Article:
Built 60 years ago, used daily by thousands of vehicles, this two-way structure, 11,6 km long, is at a stage where one-off repairs are no longer enough: "we have chosen to make more important, more substantial work to give a second life to this tunnel", explains Grégory Schwarshaupt, deputy director of the French concession company Autoroutes et Tunnel du Mont-Blanc (ATMB).
It is about its "sustainability in the long term", he explained to AFP.
The long closing periods will be a "first" for the tunnel since it reopened in 2002 after the fire that ravaged it on March 24, 1999, costing the lives of 39 people. The operators, who are simultaneously carrying out renovation work on part of the slab, have so far always managed to stick to night closures, apart from a three-week period in the fall of 2022.
At the time, leaks in the Italian press on potential shutdown scenarios had caused serious concern in Italian business circles, with some fearing that they would "bring the country's economy to its knees".
In France, elected officials are worried about a risk of increased pollution in the Maurienne valley, where traffic could be transferred via the Fréjus tunnel, another important Franco-Italian axis.
Tight and poorly ventilated, the Arve valley, which leads to the Mont-Blanc tunnel, regularly experiences episodes of air pollution, linked among other things to road traffic and its nitrogen dioxide emissions.
The Mont-Blanc tunnel sees around 1.700 heavy goods vehicles pass through the year, while light vehicle traffic averages 3.600 cars/day, with peaks of more than 6.000 in August and troughs in autumn.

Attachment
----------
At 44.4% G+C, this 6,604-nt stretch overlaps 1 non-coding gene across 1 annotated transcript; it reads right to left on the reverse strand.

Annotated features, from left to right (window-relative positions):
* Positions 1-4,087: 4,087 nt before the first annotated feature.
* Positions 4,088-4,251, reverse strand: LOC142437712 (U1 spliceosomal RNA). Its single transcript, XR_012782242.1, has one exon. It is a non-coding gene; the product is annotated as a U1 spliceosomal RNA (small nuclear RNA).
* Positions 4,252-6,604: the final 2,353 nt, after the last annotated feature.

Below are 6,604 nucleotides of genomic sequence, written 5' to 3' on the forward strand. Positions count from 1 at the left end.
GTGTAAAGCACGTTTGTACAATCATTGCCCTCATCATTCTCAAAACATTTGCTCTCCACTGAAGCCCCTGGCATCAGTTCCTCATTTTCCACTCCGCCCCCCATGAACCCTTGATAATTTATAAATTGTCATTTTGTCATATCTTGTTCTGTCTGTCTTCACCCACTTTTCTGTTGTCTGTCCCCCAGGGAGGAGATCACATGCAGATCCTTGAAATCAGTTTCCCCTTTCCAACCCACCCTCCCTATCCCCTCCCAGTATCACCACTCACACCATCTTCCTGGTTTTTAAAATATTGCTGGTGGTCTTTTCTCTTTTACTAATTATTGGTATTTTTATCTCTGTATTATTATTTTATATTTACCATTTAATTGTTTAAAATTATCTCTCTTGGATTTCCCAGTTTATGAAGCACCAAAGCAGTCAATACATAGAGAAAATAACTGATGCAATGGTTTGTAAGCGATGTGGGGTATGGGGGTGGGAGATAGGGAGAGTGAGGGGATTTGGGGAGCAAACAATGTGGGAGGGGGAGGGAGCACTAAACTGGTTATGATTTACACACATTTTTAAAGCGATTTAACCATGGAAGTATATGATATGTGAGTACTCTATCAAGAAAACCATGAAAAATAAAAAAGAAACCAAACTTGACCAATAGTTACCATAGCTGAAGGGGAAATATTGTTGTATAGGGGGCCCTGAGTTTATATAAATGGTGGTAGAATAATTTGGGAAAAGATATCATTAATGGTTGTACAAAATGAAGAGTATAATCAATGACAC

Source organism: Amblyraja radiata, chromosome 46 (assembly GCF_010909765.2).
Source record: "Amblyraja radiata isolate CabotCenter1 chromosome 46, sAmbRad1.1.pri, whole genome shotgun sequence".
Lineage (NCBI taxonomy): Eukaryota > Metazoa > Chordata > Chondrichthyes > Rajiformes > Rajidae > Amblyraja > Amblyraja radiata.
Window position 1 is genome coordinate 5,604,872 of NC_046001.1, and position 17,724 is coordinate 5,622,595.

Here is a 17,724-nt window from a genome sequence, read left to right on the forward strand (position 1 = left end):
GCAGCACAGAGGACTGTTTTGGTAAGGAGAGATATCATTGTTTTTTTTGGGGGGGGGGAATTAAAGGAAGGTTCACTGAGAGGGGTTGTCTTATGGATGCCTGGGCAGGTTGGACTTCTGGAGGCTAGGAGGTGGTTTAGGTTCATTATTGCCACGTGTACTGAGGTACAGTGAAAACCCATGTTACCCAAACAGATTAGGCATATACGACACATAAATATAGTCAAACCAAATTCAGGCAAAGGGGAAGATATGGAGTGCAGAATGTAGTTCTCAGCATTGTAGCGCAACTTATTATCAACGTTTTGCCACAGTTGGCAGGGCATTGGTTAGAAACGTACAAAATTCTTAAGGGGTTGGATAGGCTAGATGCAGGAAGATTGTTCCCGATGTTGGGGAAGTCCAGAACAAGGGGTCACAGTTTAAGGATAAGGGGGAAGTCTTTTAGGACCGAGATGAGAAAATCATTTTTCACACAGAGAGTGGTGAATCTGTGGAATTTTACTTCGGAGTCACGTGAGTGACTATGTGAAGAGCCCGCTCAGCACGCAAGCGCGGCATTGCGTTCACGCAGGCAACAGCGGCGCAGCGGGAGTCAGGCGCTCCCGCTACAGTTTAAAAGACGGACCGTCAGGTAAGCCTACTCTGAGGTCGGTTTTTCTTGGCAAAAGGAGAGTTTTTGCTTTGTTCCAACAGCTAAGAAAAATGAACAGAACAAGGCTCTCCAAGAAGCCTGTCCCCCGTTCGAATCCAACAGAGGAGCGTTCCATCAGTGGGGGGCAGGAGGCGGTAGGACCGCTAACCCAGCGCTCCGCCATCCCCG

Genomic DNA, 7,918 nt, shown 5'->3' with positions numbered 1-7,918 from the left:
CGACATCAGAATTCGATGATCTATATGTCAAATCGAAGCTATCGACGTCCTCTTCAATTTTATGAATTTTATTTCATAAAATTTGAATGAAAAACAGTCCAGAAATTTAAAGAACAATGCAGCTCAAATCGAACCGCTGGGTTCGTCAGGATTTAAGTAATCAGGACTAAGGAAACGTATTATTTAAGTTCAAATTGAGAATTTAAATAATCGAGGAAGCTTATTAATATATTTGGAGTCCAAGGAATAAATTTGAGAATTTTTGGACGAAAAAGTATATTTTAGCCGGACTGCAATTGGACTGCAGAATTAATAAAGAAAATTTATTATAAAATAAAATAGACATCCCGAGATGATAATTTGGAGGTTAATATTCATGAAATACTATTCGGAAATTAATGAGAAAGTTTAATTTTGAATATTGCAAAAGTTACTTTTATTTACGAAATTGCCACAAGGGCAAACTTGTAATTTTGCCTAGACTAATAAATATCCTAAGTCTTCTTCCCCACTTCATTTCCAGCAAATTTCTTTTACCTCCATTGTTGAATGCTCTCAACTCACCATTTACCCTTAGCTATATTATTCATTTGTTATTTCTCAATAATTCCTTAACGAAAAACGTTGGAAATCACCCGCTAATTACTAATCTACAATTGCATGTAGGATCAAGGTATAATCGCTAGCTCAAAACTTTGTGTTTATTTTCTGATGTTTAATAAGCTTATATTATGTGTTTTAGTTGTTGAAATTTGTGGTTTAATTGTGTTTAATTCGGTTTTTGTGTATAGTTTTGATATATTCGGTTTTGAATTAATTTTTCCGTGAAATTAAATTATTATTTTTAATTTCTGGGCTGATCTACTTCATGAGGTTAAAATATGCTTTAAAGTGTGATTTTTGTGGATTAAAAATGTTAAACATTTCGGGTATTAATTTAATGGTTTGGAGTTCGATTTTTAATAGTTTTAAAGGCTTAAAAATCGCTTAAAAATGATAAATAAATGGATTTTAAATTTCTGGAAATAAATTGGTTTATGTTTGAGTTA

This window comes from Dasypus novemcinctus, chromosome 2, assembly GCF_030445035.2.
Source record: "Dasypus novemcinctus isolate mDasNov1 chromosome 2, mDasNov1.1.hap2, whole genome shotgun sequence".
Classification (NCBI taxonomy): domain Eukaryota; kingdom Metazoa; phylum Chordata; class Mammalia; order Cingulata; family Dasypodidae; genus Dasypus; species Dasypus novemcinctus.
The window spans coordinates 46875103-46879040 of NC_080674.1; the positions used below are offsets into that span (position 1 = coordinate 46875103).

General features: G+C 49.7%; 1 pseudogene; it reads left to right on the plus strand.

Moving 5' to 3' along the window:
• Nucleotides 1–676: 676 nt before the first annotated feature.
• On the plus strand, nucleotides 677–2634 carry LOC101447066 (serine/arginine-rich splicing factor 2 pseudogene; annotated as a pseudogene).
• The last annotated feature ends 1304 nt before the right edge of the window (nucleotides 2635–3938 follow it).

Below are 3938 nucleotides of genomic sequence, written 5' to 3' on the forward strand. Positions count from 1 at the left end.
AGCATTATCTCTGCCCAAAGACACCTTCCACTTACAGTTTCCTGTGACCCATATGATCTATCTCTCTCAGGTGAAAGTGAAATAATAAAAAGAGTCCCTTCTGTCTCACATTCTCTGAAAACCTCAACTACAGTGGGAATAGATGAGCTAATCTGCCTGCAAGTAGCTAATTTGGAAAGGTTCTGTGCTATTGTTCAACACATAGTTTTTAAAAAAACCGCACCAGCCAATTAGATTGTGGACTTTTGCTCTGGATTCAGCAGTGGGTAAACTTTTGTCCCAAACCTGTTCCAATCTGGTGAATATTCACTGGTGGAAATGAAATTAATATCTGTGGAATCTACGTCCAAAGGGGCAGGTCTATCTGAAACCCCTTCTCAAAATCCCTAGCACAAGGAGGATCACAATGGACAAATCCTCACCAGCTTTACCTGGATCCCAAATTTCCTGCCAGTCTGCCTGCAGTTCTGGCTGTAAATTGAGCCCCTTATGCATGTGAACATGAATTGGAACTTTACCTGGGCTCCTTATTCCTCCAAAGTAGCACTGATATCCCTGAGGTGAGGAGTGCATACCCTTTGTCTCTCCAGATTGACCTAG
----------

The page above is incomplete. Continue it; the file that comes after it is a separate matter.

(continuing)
The first two construction phases, described as "experimental", should allow the repair of the vault on four sections totaling 1.200 meters, or approximately 10% of the total length, and to develop the most efficient schedule possible. for the remaining 90%, which will also have to be renovated in the following years.
“Not much margin”
The closure will take effect on September 4, 2023, the day after the end of the Ultra-trail du Mont-Blanc (UTMB) events, a great tourist and sporting mass on both sides of the border. End scheduled for December 18, shortly before the Christmas holidays. "We don't have a lot of room" between these two meetings, admits the deputy director.
The first test site will allow the renovation of 600 meters of vault in two places. If its results are positive, an additional 600 meters will be renovated in 2024. These first two phases have been budgeted at 50 million euros, supported equally by the French (ATMB) and Italian (SITMB) concession companies.
For the rest, "everything remains open", underlines Mr. Schwarshaupt, who says "understand the expectation" of regional players, particularly in the tourism sector, and transporters. "The sooner we can communicate, explain how the rest of this project will unfold, the better it is for everyone. It will not be before the end of 2024", he explains.